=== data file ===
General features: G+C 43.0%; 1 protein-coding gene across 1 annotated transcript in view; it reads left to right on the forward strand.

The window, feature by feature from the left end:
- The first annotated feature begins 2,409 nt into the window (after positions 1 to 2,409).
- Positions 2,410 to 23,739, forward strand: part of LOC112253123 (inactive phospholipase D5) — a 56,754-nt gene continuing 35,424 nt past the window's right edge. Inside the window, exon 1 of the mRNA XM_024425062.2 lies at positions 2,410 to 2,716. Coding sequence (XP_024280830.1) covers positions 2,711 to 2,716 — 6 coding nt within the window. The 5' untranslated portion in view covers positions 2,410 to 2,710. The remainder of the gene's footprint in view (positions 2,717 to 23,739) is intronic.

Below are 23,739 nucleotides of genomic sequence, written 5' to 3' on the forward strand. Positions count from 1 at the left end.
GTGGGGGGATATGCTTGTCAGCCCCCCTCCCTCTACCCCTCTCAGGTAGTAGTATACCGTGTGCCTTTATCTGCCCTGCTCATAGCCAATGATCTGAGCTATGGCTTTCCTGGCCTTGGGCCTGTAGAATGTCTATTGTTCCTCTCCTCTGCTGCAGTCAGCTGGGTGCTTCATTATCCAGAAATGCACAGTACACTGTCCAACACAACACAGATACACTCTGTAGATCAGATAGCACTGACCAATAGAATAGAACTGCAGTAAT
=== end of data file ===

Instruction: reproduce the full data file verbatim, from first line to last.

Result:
General features: G+C 43.0%; 1 protein-coding gene across 1 annotated transcript in view; it reads left to right on the forward strand.

The window, feature by feature from the left end:
- The first annotated feature begins 2,409 nt into the window (after positions 1 to 2,409).
- Positions 2,410 to 23,739, forward strand: part of LOC112253123 (inactive phospholipase D5) — a 56,754-nt gene continuing 35,424 nt past the window's right edge. Inside the window, exon 1 of the mRNA XM_024425062.2 lies at positions 2,410 to 2,716. Coding sequence (XP_024280830.1) covers positions 2,711 to 2,716 — 6 coding nt within the window. The 5' untranslated portion in view covers positions 2,410 to 2,710. The remainder of the gene's footprint in view (positions 2,717 to 23,739) is intronic.

Below are 23,739 nucleotides of genomic sequence, written 5' to 3' on the forward strand. Positions count from 1 at the left end.
GTGGGGGGATATGCTTGTCAGCCCCCCTCCCTCTACCCCTCTCAGGTAGTAGTATACCGTGTGCCTTTATCTGCCCTGCTCATAGCCAATGATCTGAGCTATGGCTTTCCTGGCCTTGGGCCTGTAGAATGTCTATTGTTCCTCTCCTCTGCTGCAGTCAGCTGGGTGCTTCATTATCCAGAAATGCACAGTACACTGTCCAACACAACACAGATACACTCTGTAGATCAGATAGCACTGACCAATAGAATAGAACTGCAGTAAT